The proliferation of mobile devices within educational settings, whether for teaching or personal use, creates the need for higher ed IT to manage wireless traffic as efficiently as wired networks. Certain apps, users or transmissions should be prioritized; others can be throttled back without really harming their delivery. But this is easier said than done.
Most wireless network management requires setting up Control And Provisioning of Wireless Access Points (CAPWAP) tunnels, which makes detailed quality of service difficult. Most campuses simply put up a lot of wireless hubs and hope for the best.
The Cisco Systems Catalyst 3850-48F-S is a 48-port switch that adds a wireless controller in a network switch, unified under a single operating system. This allows administrators to set policies to apply equally, and automatically, to both wired and wireless networks. The 802.11ac-ready wireless controller can work with very large networks, with up to 40-gigabit-per-second wireless throughput, plus support for up to 50 access points and more than 2,000 simultaneous wireless clients.
The Catalyst 3850 is also a powerful wired switch, with 480Gbps stacking bandwidth and support for desktop Gigabit connections. We connected it to several desktops within a test bed and had five wireless hubs feed their clients into the same switch, all of which barely scratched the surface for the 3850 in terms of performance. We could measure bandwidth and determine how the switch routed both wireless and wired traffic equally, based on universal policies put in place through the interface. In one case, the 3850 prioritized a particular streaming application, whether it was served through a desktop on the wired network or via a tablet connecting wirelessly through a managed hub.
Administrators can tailor policies to better manage complex setups, including priorities based on factors such as service set identifier, radio frequency or exclusive wireless applications.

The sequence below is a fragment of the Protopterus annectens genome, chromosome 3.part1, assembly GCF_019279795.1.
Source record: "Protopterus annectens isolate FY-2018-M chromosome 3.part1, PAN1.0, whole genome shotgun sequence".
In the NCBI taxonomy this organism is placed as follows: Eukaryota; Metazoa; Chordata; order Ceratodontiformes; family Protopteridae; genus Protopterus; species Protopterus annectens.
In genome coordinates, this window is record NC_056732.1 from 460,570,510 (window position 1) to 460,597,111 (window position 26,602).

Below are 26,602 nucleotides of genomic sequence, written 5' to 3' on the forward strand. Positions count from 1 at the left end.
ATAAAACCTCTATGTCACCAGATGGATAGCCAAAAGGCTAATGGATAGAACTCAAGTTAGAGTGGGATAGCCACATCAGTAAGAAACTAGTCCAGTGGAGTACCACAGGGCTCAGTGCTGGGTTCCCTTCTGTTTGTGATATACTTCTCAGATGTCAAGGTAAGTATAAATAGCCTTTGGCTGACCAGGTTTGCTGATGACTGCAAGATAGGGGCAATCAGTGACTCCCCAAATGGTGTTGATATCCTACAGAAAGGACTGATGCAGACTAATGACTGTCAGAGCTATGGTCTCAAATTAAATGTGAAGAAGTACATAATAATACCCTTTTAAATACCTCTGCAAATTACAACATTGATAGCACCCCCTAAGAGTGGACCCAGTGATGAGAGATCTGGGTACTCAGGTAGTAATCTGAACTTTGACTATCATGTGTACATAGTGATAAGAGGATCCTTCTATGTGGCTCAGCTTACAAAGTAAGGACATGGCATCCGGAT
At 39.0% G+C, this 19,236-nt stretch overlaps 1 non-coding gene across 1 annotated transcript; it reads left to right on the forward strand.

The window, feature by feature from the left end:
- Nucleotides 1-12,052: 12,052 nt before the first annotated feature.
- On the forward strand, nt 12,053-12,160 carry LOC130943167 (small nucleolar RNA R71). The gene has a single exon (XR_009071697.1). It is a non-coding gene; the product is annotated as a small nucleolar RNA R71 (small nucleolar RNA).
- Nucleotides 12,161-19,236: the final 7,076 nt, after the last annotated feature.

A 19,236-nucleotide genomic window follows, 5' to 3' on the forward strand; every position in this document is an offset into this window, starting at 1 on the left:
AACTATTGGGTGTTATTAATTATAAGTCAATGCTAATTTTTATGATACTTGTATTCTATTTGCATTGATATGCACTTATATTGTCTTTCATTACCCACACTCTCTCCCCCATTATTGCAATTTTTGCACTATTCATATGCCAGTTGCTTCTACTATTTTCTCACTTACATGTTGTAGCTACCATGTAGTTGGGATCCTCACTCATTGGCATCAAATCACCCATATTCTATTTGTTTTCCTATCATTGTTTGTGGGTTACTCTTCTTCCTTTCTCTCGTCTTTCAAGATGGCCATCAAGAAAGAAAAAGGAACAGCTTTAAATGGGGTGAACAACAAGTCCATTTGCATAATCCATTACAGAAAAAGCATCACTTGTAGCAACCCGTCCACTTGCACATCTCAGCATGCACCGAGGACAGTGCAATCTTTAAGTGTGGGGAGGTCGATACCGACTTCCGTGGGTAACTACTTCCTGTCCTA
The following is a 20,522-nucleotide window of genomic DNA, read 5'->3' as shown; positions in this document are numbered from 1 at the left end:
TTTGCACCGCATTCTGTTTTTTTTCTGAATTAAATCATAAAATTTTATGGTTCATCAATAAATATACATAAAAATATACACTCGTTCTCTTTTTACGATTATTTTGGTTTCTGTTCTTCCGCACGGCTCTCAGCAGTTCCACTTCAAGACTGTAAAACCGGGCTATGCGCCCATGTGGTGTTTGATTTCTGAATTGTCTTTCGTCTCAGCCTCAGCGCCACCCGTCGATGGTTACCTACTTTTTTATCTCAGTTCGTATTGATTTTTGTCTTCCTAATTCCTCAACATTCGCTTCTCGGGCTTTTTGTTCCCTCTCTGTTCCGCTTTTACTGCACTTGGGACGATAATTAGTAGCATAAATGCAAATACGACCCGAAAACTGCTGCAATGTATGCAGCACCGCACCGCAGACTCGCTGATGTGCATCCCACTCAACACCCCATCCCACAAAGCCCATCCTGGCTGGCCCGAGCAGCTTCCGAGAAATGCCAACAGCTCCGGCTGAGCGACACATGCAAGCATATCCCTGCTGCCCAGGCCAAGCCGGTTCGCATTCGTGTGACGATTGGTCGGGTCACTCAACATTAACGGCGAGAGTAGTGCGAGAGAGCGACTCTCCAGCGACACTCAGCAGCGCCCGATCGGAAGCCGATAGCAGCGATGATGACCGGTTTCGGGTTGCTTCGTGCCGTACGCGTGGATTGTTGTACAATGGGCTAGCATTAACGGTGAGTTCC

Configuring the Cisco Catalyst 3850 for Large Deployments
While most of our team’s performance testing was done with a single Catalyst 3850 switch, we also combined three switches into a network, where they can take on even more roles in the management of a wired/wireless deployment. The setup would be especially useful for very large deployments that go beyond the 50 access points supported by a single core switch.
The first switch in such a setup — at the bottom of the chain, closest to users — becomes a mobility agent and can support up to 50 Control And Provisioning of Wireless Access Points (CAPWAP) tunnels terminating right on the device. The 3850 can unscramble all that wireless data and assign priorities and access based on whatever ruleset is configured on the device — rules that also can apply to the wired network traffic.
The same switch also handles tasks such as radio mobility management, which essentially turns it into a mobility controller. Users can logically group different 3850s according to their own preferences, although it makes sense to categorize them based on factors such as location (which ensures, for instance, that campus science labs get one controller group and the library gets another).
The 3850s at the bottom of the chain (there were two in our test setup) are linked to a third switch that can handle all of the heavy lifting and connections that occur between switches. The setup creates an overarching mobility group that can manage quite a lot of traffic, including that generated by a very large campus — or a popular part of campus — with a lot of buildings and even floors jammed with wireless hubs.
The 3850 can take users even further than that, because each of those mobility groups can be linked automatically to other groups, making the network’s top end unlimited. On our three-switch mobility group (somewhat tiny by comparison), we were able to set single policies based on factors such as security or application priority, to apply to every single mobility group, switch, hub and wireless user — as well as to the wired network — across an entire organization that could grow to an unlimited size.
No matter how large a network grows, either wirelessly or through cables, the Cisco Catalyst 3850-48F-S switch can grow alongside it, while still providing network administrators with a single point where everything can be managed. This will ensure proper bandwidth allocation and quality everywhere on campus, regardless of the device used or delivery method.
Cisco Catalyst 3850-48F-S Switch
A single OS and interface enables policies for all wired and wireless network traffic
Modular design means that all components are interchangeable with other Catalyst switches and parts
Combines a wireless controller with a wired network switch
Dimensions: 18.9x17.5 inches
Weight: 17.6 pounds
Bandwidth: 480Gbps (wired); 40Gbps (wireless)
Storage: 4GB installed RAM